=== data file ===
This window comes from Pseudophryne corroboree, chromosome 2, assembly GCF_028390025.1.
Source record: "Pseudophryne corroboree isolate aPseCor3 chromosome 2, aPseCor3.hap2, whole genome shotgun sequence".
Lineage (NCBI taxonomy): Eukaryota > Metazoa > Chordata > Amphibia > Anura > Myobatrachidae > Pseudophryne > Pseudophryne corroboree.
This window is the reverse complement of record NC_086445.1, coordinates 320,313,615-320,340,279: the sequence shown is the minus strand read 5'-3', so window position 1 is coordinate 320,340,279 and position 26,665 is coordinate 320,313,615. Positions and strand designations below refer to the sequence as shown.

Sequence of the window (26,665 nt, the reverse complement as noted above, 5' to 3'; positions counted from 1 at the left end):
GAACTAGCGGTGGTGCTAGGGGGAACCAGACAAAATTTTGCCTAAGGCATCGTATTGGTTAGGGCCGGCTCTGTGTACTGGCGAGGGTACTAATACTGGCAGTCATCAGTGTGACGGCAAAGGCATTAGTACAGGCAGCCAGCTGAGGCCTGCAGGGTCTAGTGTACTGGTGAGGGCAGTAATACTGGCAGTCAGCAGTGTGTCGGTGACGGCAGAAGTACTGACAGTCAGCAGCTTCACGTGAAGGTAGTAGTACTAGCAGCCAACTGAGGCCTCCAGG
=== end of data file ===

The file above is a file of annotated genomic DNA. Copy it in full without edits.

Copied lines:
This window comes from Pseudophryne corroboree, chromosome 2, assembly GCF_028390025.1.
Source record: "Pseudophryne corroboree isolate aPseCor3 chromosome 2, aPseCor3.hap2, whole genome shotgun sequence".
Lineage (NCBI taxonomy): Eukaryota > Metazoa > Chordata > Amphibia > Anura > Myobatrachidae > Pseudophryne > Pseudophryne corroboree.
This window is the reverse complement of record NC_086445.1, coordinates 320,313,615-320,340,279: the sequence shown is the minus strand read 5'-3', so window position 1 is coordinate 320,340,279 and position 26,665 is coordinate 320,313,615. Positions and strand designations below refer to the sequence as shown.

Sequence of the window (26,665 nt, the reverse complement as noted above, 5' to 3'; positions counted from 1 at the left end):
GAACTAGCGGTGGTGCTAGGGGGAACCAGACAAAATTTTGCCTAAGGCATCGTATTGGTTAGGGCCGGCTCTGTGTACTGGCGAGGGTACTAATACTGGCAGTCATCAGTGTGACGGCAAAGGCATTAGTACAGGCAGCCAGCTGAGGCCTGCAGGGTCTAGTGTACTGGTGAGGGCAGTAATACTGGCAGTCAGCAGTGTGTCGGTGACGGCAGAAGTACTGACAGTCAGCAGCTTCACGTGAAGGTAGTAGTACTAGCAGCCAACTGAGGCCTCCAGG